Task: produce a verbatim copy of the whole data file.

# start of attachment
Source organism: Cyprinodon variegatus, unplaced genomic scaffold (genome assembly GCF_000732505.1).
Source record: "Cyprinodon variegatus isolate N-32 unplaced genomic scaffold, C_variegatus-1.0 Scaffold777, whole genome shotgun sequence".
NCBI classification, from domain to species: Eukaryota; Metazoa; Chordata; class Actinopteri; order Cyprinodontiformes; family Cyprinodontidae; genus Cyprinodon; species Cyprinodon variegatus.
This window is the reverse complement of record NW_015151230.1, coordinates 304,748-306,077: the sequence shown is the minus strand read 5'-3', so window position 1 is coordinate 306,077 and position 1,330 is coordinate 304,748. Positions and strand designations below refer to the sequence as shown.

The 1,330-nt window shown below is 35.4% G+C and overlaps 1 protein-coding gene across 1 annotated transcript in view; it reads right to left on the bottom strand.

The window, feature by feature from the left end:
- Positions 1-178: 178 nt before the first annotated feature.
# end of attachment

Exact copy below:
Source organism: Cyprinodon variegatus, unplaced genomic scaffold (genome assembly GCF_000732505.1).
Source record: "Cyprinodon variegatus isolate N-32 unplaced genomic scaffold, C_variegatus-1.0 Scaffold777, whole genome shotgun sequence".
NCBI classification, from domain to species: Eukaryota; Metazoa; Chordata; class Actinopteri; order Cyprinodontiformes; family Cyprinodontidae; genus Cyprinodon; species Cyprinodon variegatus.
This window is the reverse complement of record NW_015151230.1, coordinates 304,748-306,077: the sequence shown is the minus strand read 5'-3', so window position 1 is coordinate 306,077 and position 1,330 is coordinate 304,748. Positions and strand designations below refer to the sequence as shown.

The 1,330-nt window shown below is 35.4% G+C and overlaps 1 protein-coding gene across 1 annotated transcript in view; it reads right to left on the bottom strand.

The window, feature by feature from the left end:
- Positions 1-178: 178 nt before the first annotated feature.